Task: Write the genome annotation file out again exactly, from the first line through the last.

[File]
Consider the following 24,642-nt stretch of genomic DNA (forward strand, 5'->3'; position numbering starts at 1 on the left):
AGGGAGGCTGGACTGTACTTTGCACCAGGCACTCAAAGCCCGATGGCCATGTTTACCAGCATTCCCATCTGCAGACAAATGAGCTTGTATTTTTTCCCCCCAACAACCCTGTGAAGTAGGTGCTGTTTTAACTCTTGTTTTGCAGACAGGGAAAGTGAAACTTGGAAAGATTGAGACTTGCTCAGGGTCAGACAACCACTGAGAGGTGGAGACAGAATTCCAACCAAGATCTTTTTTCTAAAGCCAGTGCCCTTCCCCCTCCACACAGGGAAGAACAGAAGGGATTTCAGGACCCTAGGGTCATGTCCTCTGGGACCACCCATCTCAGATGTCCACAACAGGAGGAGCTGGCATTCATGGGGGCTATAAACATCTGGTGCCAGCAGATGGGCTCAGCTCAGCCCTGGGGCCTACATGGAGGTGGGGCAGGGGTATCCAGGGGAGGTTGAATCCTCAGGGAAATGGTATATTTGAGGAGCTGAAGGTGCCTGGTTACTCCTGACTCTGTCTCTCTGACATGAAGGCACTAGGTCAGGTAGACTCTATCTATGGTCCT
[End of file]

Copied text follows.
Consider the following 24,642-nt stretch of genomic DNA (forward strand, 5'->3'; position numbering starts at 1 on the left):
AGGGAGGCTGGACTGTACTTTGCACCAGGCACTCAAAGCCCGATGGCCATGTTTACCAGCATTCCCATCTGCAGACAAATGAGCTTGTATTTTTTCCCCCCAACAACCCTGTGAAGTAGGTGCTGTTTTAACTCTTGTTTTGCAGACAGGGAAAGTGAAACTTGGAAAGATTGAGACTTGCTCAGGGTCAGACAACCACTGAGAGGTGGAGACAGAATTCCAACCAAGATCTTTTTTCTAAAGCCAGTGCCCTTCCCCCTCCACACAGGGAAGAACAGAAGGGATTTCAGGACCCTAGGGTCATGTCCTCTGGGACCACCCATCTCAGATGTCCACAACAGGAGGAGCTGGCATTCATGGGGGCTATAAACATCTGGTGCCAGCAGATGGGCTCAGCTCAGCCCTGGGGCCTACATGGAGGTGGGGCAGGGGTATCCAGGGGAGGTTGAATCCTCAGGGAAATGGTATATTTGAGGAGCTGAAGGTGCCTGGTTACTCCTGACTCTGTCTCTCTGACATGAAGGCACTAGGTCAGGTAGACTCTATCTATGGTCCT